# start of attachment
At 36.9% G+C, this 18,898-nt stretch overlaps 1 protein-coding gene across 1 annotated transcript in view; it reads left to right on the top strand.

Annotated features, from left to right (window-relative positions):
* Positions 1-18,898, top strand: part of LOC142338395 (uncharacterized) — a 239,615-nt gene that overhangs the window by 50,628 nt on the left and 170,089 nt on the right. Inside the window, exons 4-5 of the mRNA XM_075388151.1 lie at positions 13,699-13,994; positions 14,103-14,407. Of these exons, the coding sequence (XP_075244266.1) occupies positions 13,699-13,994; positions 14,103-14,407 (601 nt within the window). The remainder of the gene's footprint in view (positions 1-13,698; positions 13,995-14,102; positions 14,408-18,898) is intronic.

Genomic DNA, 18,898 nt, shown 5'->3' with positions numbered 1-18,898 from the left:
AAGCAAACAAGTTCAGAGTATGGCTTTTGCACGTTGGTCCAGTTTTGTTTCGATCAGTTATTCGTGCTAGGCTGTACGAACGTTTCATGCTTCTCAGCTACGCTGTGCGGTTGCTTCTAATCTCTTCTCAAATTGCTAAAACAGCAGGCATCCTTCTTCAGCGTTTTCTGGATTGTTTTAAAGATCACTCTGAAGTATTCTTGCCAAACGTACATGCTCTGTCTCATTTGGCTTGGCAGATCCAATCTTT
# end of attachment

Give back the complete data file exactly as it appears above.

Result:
At 36.9% G+C, this 18,898-nt stretch overlaps 1 protein-coding gene across 1 annotated transcript in view; it reads left to right on the top strand.

Annotated features, from left to right (window-relative positions):
* Positions 1-18,898, top strand: part of LOC142338395 (uncharacterized) — a 239,615-nt gene that overhangs the window by 50,628 nt on the left and 170,089 nt on the right. Inside the window, exons 4-5 of the mRNA XM_075388151.1 lie at positions 13,699-13,994; positions 14,103-14,407. Of these exons, the coding sequence (XP_075244266.1) occupies positions 13,699-13,994; positions 14,103-14,407 (601 nt within the window). The remainder of the gene's footprint in view (positions 1-13,698; positions 13,995-14,102; positions 14,408-18,898) is intronic.

Genomic DNA, 18,898 nt, shown 5'->3' with positions numbered 1-18,898 from the left:
AAGCAAACAAGTTCAGAGTATGGCTTTTGCACGTTGGTCCAGTTTTGTTTCGATCAGTTATTCGTGCTAGGCTGTACGAACGTTTCATGCTTCTCAGCTACGCTGTGCGGTTGCTTCTAATCTCTTCTCAAATTGCTAAAACAGCAGGCATCCTTCTTCAGCGTTTTCTGGATTGTTTTAAAGATCACTCTGAAGTATTCTTGCCAAACGTACATGCTCTGTCTCATTTGGCTTGGCAGATCCAATCTTT